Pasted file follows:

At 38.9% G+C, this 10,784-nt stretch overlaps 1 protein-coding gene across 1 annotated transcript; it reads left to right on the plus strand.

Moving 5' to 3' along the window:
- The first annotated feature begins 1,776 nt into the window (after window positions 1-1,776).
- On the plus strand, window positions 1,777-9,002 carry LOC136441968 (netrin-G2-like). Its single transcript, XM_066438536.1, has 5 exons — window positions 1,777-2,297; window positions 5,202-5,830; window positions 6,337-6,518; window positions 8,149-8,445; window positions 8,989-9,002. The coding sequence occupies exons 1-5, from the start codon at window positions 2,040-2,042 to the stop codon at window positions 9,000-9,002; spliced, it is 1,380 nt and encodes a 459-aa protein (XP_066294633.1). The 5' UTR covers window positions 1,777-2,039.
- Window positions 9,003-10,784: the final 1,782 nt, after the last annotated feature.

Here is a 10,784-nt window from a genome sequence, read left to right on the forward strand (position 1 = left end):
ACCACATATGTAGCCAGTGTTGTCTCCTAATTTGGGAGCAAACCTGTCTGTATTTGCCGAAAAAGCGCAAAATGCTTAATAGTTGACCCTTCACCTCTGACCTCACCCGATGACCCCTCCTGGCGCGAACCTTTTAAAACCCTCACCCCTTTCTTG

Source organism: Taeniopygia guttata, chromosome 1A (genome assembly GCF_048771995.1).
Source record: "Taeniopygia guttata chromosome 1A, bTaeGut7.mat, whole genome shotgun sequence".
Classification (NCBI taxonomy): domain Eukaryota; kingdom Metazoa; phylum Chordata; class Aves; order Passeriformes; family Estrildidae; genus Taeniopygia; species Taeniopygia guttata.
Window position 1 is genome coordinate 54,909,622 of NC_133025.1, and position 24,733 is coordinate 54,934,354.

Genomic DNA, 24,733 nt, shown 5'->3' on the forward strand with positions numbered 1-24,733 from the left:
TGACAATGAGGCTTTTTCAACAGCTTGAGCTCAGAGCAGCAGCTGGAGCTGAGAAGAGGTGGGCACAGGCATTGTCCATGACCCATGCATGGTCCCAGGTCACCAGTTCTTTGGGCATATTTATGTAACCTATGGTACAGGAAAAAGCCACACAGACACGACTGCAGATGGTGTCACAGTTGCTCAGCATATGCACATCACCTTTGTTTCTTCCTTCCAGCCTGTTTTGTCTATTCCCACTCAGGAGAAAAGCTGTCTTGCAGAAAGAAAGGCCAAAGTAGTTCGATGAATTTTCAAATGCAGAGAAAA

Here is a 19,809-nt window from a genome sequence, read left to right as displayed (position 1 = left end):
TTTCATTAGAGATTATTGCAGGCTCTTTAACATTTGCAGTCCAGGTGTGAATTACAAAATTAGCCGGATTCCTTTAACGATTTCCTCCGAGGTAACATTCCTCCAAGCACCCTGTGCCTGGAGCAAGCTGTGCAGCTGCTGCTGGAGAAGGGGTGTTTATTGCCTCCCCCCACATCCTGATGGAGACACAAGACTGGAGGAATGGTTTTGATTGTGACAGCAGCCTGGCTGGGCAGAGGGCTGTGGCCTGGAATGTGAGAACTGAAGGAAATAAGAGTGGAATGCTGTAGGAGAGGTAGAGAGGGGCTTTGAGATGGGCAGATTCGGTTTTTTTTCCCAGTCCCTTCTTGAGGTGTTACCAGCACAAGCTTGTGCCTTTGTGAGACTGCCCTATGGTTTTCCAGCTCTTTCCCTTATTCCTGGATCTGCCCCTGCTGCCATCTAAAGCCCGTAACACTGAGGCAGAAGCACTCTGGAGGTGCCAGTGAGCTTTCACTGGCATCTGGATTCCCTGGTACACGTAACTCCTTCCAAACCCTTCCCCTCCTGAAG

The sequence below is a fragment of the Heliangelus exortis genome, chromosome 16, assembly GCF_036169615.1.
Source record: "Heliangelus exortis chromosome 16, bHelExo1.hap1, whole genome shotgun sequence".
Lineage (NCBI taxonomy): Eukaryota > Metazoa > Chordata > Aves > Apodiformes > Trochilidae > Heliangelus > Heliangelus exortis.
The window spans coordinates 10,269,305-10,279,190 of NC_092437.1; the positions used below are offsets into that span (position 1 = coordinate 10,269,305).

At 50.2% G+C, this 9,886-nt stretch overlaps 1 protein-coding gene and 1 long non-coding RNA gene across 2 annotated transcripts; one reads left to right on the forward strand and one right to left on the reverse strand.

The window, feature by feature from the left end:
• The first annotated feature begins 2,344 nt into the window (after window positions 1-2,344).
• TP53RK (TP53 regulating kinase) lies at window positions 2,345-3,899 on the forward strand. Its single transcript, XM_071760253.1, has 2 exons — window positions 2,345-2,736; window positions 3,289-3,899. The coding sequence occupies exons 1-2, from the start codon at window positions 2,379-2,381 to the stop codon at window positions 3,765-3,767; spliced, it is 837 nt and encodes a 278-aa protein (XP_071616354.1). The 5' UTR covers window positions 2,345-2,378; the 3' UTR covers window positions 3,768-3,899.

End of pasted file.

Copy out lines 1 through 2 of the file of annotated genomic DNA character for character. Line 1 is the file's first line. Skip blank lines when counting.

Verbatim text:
At 38.9% G+C, this 10,784-nt stretch overlaps 1 protein-coding gene across 1 annotated transcript; it reads left to right on the plus strand.

Moving 5' to 3' along the window: